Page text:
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Poland has a stable economy with a well-established macroeconomic position. Unique conditions for starting and running a business are reinforced by well-proven resilience to economic crises.


The attractiveness of Poland as an economic partner is due to a number of factors, such as:

  • Ambitious and hardworking population. The greatest asset of Poland are its people. In particular their ambition, strong motivation for learning and high work ethic, loyalty and extraordinary resourcefulness.

    This is demonstrated by i.a. the indicator of entrepreneurial intentions – 20% of adult Poles currently taking no action to start up a business plan to start up a business within 3 years (the average for the European Union is 13.0 %).

    The above-average resourcefulness of Poles is also proven by the percentage of persons starting up or running early-stage entrepreneurial activity (TEA). In Poland it amounts to 9.2% of the adult population, while in the EU to 7.8%.

    Compared to the European Union, Poles also assess their entrepreneurial capabilities better with 56% of adult Poles on average perceiving them positively, while the indicator for the EU stands at 43%.

    Source:  S. Singer, J.E. Amoros, D. Moska, Global Entrepreneurship Monitor 2015/16 Global Report, 2016.

  • Diversification of the economy. Diversification of production, service and agricultural enterprises. There is no problem in finding commercial partners in such sectors as automotive industry, aircraft manufacturing, IT, food processing, electronics or finance.

    In Poland, there are 1.91 million companies, out of which 99.8% are SMEs. The majority of them provide services (970,800, i.e. 50.7% of companies). The second most popular sector is trade (499,400, i.e. 26.2% of companies), followed by construction (244,100, 26.1%) and industry (199,800, 10.4% of enterprises).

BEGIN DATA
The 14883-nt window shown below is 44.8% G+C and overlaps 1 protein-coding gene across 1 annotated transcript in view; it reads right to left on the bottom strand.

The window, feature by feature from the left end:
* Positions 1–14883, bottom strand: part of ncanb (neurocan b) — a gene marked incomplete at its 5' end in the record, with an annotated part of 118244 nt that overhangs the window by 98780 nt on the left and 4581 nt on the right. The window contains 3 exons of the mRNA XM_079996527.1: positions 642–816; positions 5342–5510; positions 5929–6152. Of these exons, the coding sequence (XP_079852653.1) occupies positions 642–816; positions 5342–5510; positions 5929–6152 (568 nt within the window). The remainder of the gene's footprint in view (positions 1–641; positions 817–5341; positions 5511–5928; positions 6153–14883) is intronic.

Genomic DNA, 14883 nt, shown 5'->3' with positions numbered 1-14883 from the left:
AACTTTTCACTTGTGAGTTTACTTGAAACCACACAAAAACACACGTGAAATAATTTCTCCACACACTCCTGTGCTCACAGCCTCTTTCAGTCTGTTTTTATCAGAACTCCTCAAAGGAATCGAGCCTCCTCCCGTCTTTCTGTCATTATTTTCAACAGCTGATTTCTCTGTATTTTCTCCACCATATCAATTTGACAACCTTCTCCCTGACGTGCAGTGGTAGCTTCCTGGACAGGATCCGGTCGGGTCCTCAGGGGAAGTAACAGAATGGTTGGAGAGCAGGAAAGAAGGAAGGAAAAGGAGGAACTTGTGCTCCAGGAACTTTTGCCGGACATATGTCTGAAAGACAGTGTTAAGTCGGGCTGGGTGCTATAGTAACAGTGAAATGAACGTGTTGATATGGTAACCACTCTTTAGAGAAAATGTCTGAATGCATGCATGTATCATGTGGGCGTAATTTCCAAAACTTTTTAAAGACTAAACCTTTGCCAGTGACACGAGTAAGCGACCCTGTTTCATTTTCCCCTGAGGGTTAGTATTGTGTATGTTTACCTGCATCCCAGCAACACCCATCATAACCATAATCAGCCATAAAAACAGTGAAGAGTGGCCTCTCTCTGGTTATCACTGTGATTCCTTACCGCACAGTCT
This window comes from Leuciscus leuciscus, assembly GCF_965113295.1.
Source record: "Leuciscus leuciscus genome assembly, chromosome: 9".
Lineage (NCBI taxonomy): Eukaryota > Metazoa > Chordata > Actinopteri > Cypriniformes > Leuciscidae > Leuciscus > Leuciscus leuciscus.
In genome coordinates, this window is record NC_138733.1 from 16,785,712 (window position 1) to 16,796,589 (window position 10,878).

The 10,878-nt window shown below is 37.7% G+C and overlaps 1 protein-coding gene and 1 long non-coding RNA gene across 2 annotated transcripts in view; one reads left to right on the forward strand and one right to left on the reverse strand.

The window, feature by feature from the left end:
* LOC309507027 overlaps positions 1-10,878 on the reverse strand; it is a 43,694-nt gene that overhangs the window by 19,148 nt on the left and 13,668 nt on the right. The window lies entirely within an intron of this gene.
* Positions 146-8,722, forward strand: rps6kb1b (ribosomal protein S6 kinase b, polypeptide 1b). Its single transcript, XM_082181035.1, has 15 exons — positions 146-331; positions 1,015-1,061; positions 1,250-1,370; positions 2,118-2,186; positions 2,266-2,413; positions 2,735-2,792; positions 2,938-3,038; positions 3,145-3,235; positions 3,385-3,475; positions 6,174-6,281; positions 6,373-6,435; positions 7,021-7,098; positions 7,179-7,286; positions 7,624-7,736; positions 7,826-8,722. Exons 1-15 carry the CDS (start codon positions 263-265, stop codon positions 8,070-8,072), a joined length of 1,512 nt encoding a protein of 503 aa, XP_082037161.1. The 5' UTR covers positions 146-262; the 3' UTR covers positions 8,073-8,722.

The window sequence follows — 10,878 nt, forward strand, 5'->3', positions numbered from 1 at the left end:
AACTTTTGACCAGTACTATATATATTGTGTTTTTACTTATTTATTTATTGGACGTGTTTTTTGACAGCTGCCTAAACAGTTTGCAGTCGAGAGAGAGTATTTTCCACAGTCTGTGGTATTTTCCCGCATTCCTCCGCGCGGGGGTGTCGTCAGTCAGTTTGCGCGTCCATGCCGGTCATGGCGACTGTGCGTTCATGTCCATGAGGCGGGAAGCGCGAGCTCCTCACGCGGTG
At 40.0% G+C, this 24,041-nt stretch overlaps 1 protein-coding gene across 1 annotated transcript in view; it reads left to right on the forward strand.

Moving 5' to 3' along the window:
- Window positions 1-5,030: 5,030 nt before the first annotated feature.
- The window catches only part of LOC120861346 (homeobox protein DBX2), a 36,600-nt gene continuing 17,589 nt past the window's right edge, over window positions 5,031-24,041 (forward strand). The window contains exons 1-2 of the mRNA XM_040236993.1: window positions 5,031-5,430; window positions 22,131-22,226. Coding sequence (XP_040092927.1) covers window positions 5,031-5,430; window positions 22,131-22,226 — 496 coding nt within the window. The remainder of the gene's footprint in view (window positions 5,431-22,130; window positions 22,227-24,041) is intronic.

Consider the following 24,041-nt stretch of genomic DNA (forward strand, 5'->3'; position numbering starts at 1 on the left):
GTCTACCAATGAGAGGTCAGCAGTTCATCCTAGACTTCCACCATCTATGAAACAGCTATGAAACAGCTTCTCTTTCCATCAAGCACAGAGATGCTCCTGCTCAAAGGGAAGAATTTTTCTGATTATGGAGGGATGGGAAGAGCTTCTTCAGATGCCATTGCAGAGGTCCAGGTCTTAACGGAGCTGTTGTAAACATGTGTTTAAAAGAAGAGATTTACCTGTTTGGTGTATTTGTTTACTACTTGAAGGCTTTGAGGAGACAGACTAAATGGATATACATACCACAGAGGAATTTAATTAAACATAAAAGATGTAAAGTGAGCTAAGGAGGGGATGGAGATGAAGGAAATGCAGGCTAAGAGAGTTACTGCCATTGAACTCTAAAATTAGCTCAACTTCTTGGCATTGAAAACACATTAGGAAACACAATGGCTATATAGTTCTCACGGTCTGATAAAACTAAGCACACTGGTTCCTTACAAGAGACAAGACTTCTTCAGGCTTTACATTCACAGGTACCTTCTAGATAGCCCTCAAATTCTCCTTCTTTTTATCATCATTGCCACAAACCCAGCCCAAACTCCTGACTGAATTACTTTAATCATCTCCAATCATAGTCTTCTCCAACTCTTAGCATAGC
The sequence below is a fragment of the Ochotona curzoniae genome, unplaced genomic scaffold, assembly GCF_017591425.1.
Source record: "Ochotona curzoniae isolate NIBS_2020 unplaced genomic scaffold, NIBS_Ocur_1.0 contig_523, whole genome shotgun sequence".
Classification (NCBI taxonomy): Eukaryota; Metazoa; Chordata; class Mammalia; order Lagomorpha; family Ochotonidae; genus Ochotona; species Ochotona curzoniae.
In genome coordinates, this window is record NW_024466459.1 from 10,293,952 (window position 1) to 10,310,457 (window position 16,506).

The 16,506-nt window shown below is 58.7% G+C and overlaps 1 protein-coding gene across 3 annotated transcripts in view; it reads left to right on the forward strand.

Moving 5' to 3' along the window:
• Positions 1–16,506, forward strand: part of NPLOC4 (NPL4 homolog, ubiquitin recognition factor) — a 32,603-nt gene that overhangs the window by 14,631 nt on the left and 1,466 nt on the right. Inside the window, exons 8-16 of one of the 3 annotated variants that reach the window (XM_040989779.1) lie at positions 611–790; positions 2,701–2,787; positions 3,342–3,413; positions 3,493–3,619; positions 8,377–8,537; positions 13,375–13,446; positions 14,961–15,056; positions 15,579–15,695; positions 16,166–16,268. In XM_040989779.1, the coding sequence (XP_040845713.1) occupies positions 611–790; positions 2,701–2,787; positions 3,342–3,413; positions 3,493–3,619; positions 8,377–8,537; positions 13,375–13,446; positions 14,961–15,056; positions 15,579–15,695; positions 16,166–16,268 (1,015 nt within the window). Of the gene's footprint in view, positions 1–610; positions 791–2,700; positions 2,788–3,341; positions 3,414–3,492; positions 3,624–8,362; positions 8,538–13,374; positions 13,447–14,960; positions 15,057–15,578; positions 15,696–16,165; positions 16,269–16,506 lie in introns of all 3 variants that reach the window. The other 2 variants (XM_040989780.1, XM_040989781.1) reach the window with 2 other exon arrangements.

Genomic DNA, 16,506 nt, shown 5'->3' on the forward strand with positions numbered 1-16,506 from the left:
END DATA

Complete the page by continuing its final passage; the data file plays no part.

Source: Own calculations of PARP based on CSO’s publication Activity of non-financial enterprises in 2015, Central Statistical Office 2016 (sections B-J, L-N, P-S PKD 2007).

  • Macroeconomic stability. Healthy public finances, as well as economic stability and predictability, which enable long-term planning of economic cooperation. Poland, as the only country in Europe, managed to avoid the crisis and its public finances are much stronger than the EU average.
    High quality of goods and services offered. Flexibility of entrepreneurs in meeting even the strictest quality and sectoral standards.

  • Infrastructural investments. Business opportunities are created by modernisation of infrastructure, including road and railway transport infrastructure, as well as energy infrastructure, on a unique scale in Europe.

  • A large internal market and access to the European market. Poland is the largest country in Central and Eastern Europe and the 6th largest country in Europe as a whole. It comprises almost 39 million consumers in Poland and an easy access to the European Union market with 500 million consumers, as well as to the markets of Eastern Europe countries.


Poland’s attractiveness for investment is best demonstrated by data on investments:

  • EUR 159 billion – value of foreign direct investment stock at the end of 2014 (NBP).

  • The EY’s report European Attractiveness Survey 2016 found Poland to be the 5th most attractive FDI destination (15% of responses) in Europe (the first in the CEE). Poland was outdone only by Germany, the UK, France and the Netherlands.


Economic data (Central Statistical Office, as at the end of 2015)

  • GDP per capita – 68% of the EU average
  • GDP value – USD 474.8 billion (current prices)
  • GDP economic growth 3.6%
  • Annual inflation -0.9%
  • Exports – USD 190.7 billion
  • Public debt/GDP 51.3% (at the end of the year)
  • Public debt/GDP 9.8% (at the end of the year)


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